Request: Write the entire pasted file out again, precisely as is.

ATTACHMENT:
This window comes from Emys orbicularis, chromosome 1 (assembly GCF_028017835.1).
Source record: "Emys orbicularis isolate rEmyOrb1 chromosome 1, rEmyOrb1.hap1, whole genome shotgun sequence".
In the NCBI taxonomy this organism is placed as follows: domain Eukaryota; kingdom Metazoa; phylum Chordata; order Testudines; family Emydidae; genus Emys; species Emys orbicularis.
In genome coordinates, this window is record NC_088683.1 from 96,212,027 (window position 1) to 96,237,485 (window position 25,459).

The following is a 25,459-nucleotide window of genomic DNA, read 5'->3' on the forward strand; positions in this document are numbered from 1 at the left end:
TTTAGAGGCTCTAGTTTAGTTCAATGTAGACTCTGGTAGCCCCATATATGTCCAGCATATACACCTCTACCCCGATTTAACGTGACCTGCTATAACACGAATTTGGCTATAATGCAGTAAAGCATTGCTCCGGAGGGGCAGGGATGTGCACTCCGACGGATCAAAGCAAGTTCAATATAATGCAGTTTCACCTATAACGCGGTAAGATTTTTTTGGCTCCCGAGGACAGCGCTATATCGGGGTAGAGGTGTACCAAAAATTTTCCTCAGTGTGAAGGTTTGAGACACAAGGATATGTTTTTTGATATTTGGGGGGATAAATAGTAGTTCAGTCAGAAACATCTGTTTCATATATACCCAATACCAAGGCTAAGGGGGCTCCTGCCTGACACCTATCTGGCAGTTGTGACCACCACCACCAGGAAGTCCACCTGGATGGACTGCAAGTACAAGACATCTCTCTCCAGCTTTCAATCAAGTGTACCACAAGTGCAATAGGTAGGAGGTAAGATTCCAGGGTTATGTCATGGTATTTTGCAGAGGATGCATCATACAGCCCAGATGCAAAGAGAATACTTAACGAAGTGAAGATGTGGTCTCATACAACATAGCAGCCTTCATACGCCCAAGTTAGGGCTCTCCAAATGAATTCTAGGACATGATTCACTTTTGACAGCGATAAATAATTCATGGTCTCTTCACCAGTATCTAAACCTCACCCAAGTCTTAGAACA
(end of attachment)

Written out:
This window comes from Emys orbicularis, chromosome 1 (assembly GCF_028017835.1).
Source record: "Emys orbicularis isolate rEmyOrb1 chromosome 1, rEmyOrb1.hap1, whole genome shotgun sequence".
In the NCBI taxonomy this organism is placed as follows: domain Eukaryota; kingdom Metazoa; phylum Chordata; order Testudines; family Emydidae; genus Emys; species Emys orbicularis.
In genome coordinates, this window is record NC_088683.1 from 96,212,027 (window position 1) to 96,237,485 (window position 25,459).

The following is a 25,459-nucleotide window of genomic DNA, read 5'->3' on the forward strand; positions in this document are numbered from 1 at the left end:
TTTAGAGGCTCTAGTTTAGTTCAATGTAGACTCTGGTAGCCCCATATATGTCCAGCATATACACCTCTACCCCGATTTAACGTGACCTGCTATAACACGAATTTGGCTATAATGCAGTAAAGCATTGCTCCGGAGGGGCAGGGATGTGCACTCCGACGGATCAAAGCAAGTTCAATATAATGCAGTTTCACCTATAACGCGGTAAGATTTTTTTGGCTCCCGAGGACAGCGCTATATCGGGGTAGAGGTGTACCAAAAATTTTCCTCAGTGTGAAGGTTTGAGACACAAGGATATGTTTTTTGATATTTGGGGGGATAAATAGTAGTTCAGTCAGAAACATCTGTTTCATATATACCCAATACCAAGGCTAAGGGGGCTCCTGCCTGACACCTATCTGGCAGTTGTGACCACCACCACCAGGAAGTCCACCTGGATGGACTGCAAGTACAAGACATCTCTCTCCAGCTTTCAATCAAGTGTACCACAAGTGCAATAGGTAGGAGGTAAGATTCCAGGGTTATGTCATGGTATTTTGCAGAGGATGCATCATACAGCCCAGATGCAAAGAGAATACTTAACGAAGTGAAGATGTGGTCTCATACAACATAGCAGCCTTCATACGCCCAAGTTAGGGCTCTCCAAATGAATTCTAGGACATGATTCACTTTTGACAGCGATAAATAATTCATGGTCTCTTCACCAGTATCTAAACCTCACCCAAGTCTTAGAACA